The problem faced by radiation protection officials is that reactors create a massive cocktail of radionuclides with widely differing characteristics and different biochemistry. Some concentrate in muscle, some in bone, teeth and DNA, some in lymph nodes. Some don’t concentrate anywhere. Some cause localised damage, others don’t. Radioactivity is like poison – there are many different kinds and they operate by myriad biological mechanisms. Accurate modelling of the biological effects of either radioactivity or poison involves understanding the specific variations, but that makes regulation very complex. For convenience in the 1940s and early ’50s nuclear officials decided to treat the energy of the radioactive decays from all kinds of radionuclide as if they were a uniformly distributed dose. Then they quantified the expected disease, dose for dose, by reference to studies of the Japanese survivors of Hiroshima. These people in fact were exposed to a uniformly distributed dose – the flash of the bomb itself – and the effects of unevenly distributed internal radioactivity were excluded from the study by the clever trick of comparing the “exposed” bomb survivors with “unexposed” people (“controls”) who lived in the city but had been shielded when the bomb exploded. Thus the controls and the study group had equal amounts of radioactive fallout inside them.

It’s a plot so fiendish it is scarcely credible. But George, according to the Guardian, you are one of the UK’s foremost thinkers and environmentalists so you should be able and anxious to check it out. Will you? Consider; if someone asked you what dose of poison is safe wouldn’t you want to know what poison they had in mind – aspirin or arsenic, alcohol or aflatoxin? Wouldn’t you ask a toxicologist about the precise dangers of the particular substance? Don’t we deserve the same scientific specificity?
When you have checked it out, please tell us what you think the future holds for the people of Honshu.

2 If you decide to look up Christopher Busby then there’s a good chance that you’ll come across his biography on Wikipedia. Once there you will find the following:

“He served on the UK Government’s Committee Examining Radiation Risks of Internal Emitters (CERRIE), which operated between 2001 and 2004, ultimately disagreeing with the committee’s conclusions and publishing a ‘minority report’ with another committee member.”

A footnote, which you might presume would take you to the “minority report” in question, in fact does not. Instead it refers you to a document entitled “Reflections on CERRIE” by Richard Wakeford (2004) from the Journal of Radiological Protection 24 (4): 337–340. This document is highly critical of the committee and damning of Busby’s role in it:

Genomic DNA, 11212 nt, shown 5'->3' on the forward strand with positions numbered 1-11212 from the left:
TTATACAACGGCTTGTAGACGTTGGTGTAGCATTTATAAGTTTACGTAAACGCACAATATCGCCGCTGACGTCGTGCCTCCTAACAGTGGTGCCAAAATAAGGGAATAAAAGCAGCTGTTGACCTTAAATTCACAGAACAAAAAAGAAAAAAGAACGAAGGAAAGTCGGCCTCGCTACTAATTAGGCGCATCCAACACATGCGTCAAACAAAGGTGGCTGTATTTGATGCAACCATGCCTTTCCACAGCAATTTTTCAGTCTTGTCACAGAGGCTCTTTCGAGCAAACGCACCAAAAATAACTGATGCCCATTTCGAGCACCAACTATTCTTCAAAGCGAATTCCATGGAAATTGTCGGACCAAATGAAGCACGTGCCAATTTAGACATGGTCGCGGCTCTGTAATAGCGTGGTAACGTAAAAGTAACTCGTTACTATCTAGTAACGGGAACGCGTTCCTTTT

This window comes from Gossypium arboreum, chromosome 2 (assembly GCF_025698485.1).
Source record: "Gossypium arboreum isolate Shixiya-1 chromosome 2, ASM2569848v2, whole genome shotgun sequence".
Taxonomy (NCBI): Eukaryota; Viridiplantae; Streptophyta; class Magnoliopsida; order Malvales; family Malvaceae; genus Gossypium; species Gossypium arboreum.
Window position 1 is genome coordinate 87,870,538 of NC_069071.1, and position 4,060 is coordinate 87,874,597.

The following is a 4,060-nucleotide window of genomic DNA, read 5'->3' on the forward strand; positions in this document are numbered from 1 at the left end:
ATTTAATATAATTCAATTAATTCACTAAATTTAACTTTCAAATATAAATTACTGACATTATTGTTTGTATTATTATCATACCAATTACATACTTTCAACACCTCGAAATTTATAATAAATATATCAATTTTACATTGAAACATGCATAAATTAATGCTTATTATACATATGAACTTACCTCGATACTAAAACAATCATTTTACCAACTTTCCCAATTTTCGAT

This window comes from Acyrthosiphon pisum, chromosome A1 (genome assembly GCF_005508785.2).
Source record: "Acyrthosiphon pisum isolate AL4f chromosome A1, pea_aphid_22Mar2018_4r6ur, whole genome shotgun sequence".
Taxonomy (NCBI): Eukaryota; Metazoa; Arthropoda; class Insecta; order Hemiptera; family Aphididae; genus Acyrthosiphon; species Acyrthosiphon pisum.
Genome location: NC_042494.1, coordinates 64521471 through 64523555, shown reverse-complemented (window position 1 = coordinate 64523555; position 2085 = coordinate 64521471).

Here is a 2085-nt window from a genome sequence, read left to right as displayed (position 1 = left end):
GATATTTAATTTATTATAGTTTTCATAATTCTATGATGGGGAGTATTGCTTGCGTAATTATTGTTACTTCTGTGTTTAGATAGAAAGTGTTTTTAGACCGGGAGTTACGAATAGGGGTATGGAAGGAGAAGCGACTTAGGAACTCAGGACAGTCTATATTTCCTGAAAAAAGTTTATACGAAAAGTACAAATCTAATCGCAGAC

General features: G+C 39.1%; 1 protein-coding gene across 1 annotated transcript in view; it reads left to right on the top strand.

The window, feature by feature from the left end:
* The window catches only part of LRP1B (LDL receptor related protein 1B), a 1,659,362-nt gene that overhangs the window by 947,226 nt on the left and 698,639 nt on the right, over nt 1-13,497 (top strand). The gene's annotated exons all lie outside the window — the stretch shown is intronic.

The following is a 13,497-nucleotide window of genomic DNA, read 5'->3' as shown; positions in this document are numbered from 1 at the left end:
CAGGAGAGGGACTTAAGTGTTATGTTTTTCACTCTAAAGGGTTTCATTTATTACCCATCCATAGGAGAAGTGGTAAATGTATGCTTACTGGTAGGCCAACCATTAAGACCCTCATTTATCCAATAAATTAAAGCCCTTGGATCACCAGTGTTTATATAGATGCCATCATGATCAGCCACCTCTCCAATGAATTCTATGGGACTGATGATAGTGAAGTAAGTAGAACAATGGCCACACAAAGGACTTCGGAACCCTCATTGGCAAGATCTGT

“I felt that the first meeting of the Working Group had confirmed my suspicions that we had been brought together largely to consider (and, presumably, endorse) the views of Chris Busby.”

With regards to the ‘minority report’, Wakeford continues:

“I do not believe that a wholly separate document was supported by any scientific need; but I also believe that there exists a political dimension to the ‘minority report’, which cannot be ignored. Chris Busby is essentially an aspiring politician who happens to have scientific qualifications – he is the Green Party’s spokesperson on science and technology and has stood for election to the European Parliament – and, in my view, his actions must be seen in this light. It would be asking too much of him to make substantial concessions on the very issue that has brought the media publicity that provides the fuel to drive a political career.”

So the question you may be pondering now is who is Richard Wakeford. Well, for once, Wikipedia offers no answers – at least not immediately. However if you read the opening paragraph to “Reflections on CERRIE” there’s a clue (highlighted here in red):

“CERRIE membership was an eclectic mix of anti-nuclear campaigners (one each from Greenpeace, the Low Level Radiation Campaign (LLRC) and Green Audit), the National Radiological Protection Board (three members), the nuclear industry (me) and five scientists…”

Look a little further and you’ll discover that this outspoken proponent for scientific impartiality and apolitical neutrality was the CERRIE representative from BNFL (see “affliations” on page 2 of Radioactive Times Vol 6, no. 1. ) and is the current editor of Journal of Radiological Protection.

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the real dangers of radiation

With the ongoing disaster at Japan’s Fukushima nuclear plant, questions are inevitably being raised more generally about the safety of nuclear power. Meanwhile, on the news, we are frequently hearing reports of how the levels of radiation are measured in terms of milli-Sieverts, and reassured that certain levels of milli-Sieverts are “safe”, but what does this all actually mean?